Tuesday 27/11/18

  1. In MACRO AND OIL NEWS, Trump talks more China tariffs, Italy hints at a budget climbdown and US shale drillers could be affected by low oil prices
  2. In UK HIGH STREET NEWS, pubs adapt to change and Cake Box has big ideas
  3. In INDIVIDUAL COMPANY NEWS, GM announces closures and WPP merges J Walter Thompson and Wunderman
  4. In OTHER NEWS, I bring you KitKats and a fit cat. For more details, read on…



So Trump has more China tariffs in mind, Italy hints at a climbdown and oil weakness threatens the shale drillers…

Trump expects to  move ahead with boost on China tariffs (Wall Street Journal, Bob Davis) shows that POTUS is in a belligerent mood as, days before the G20 summit where he’ll meet with China’s Xi Jinping, he has indicated that he expects to move forward with increasing tariff levels on $200billion of Chinese goods to 25% despite China asking for a postponement. He went on to say that if the trade talks don’t produce anything favourable he will slap on 10% or 25% tariffs on goods that are currently exempt from duties. Mind you, it wasn’t just the Chinese who were being targeted – he reiterated his threat to levy tariffs on car imports that would be bad for the European, Japanese and South Korean automotive industries. * SO WHAT? * This seems to be classic Trump posturing as he heads into talks rattling cages. God knows whether any deals will get hammered out, but I wouldn’t hold your breath. The US economy’s momentum is still good and China’s economy is officially on track to achieve its 6.5% GDP growth target so I suspect that both sides will be willing to play a waiting game given that there doesn’t seem to be much urgency – at the top level, at least – to get anything done. Companies like Apple, however, will probably be tearing their hair out as they could well become the whipping boy both in China and back home as Trump is threatening to slap taxes on Apple products made outside the US and imported on the one hand, and then China could easily put tariffs up to effectively choke off any of Apple’s China growth ambitions on the other.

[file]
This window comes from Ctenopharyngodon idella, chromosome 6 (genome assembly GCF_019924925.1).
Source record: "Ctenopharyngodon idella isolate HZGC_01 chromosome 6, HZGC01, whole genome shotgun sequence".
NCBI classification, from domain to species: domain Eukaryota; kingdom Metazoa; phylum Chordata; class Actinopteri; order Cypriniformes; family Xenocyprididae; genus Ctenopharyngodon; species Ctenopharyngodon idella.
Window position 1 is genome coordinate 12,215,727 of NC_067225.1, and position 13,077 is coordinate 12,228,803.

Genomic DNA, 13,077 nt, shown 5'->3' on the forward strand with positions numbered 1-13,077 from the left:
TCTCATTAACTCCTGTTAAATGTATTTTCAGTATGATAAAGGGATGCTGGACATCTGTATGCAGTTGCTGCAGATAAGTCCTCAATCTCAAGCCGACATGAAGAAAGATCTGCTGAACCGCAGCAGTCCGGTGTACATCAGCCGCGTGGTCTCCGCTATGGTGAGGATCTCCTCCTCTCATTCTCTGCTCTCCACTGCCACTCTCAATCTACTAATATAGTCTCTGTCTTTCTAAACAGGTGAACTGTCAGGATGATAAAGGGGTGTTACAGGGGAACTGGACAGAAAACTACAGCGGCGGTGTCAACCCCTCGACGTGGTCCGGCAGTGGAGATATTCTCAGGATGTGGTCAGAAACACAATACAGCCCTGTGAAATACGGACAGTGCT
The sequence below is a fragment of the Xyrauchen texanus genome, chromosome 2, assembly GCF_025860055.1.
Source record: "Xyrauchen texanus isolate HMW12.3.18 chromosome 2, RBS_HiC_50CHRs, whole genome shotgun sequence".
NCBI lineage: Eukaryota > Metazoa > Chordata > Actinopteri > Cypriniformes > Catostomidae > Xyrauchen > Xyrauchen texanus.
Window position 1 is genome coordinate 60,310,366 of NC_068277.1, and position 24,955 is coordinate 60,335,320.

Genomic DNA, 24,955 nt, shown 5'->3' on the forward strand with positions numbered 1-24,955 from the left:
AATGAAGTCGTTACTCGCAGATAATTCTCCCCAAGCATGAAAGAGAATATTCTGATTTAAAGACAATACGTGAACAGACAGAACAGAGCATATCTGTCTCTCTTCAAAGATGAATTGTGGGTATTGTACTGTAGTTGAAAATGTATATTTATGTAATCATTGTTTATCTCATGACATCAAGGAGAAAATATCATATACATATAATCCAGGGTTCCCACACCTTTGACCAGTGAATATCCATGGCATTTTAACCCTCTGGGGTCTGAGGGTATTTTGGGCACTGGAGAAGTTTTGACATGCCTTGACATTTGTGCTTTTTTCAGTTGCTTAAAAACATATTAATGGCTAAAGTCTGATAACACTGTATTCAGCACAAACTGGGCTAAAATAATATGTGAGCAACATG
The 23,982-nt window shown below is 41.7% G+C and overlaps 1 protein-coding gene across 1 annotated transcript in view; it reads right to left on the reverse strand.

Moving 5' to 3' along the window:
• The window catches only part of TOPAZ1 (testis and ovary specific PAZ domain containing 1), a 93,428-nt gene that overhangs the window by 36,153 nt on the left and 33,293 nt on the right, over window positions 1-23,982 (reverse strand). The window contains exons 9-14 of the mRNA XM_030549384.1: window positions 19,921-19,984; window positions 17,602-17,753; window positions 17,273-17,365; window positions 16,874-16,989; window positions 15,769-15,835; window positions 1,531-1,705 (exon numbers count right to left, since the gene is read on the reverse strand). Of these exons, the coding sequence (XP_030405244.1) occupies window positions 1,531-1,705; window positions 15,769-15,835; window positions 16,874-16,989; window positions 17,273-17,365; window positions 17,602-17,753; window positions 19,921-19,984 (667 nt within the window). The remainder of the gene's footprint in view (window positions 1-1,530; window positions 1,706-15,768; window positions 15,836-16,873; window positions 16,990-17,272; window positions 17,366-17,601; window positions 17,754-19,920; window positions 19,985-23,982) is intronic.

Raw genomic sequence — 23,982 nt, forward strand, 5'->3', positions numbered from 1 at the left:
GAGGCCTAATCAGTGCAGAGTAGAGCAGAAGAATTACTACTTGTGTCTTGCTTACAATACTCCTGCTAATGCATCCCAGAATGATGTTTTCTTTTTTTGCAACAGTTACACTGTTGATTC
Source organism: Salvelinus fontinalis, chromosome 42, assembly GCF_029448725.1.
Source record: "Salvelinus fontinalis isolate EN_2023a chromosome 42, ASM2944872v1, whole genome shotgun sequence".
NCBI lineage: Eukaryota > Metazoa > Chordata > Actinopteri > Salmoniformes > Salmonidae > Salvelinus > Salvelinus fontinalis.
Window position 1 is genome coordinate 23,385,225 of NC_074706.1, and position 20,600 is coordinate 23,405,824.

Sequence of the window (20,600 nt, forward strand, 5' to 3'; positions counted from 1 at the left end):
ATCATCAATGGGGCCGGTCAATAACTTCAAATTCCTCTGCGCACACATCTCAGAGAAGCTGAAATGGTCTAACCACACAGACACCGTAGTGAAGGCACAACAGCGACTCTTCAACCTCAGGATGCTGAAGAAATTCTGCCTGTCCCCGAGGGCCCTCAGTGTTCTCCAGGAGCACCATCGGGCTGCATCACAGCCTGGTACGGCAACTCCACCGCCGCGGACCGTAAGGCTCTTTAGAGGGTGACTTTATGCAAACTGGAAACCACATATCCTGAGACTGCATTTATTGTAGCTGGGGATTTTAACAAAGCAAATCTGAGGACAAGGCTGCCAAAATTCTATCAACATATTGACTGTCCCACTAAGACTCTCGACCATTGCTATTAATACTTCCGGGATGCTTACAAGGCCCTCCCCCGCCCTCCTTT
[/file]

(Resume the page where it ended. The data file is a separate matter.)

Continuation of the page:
In Italian shares rise on hint of climbdown in Brussels budget talks (The Guardian, Larry Elliott) we see that whispers of reconciliation between the European Commission and Italy’s populist leaders over the disputed budget sent Italian bank shares – a bellwether for the Italian stock market – up by 5% in trading yesterday. It sounds like Rome was willing to cut its budget deficit from 2.4% of national output to 2% – which has been a major stumbling block up until now. * SO WHAT? * This sounds like a mild positive and markets across Europe were boosted by this chat but it’s unclear as to whether this would go far enough to satisfy the Europeans – or even whether they’d actually be able to hit this target anyway given that Italian economic growth is expected to fall over 2019. The saga continues.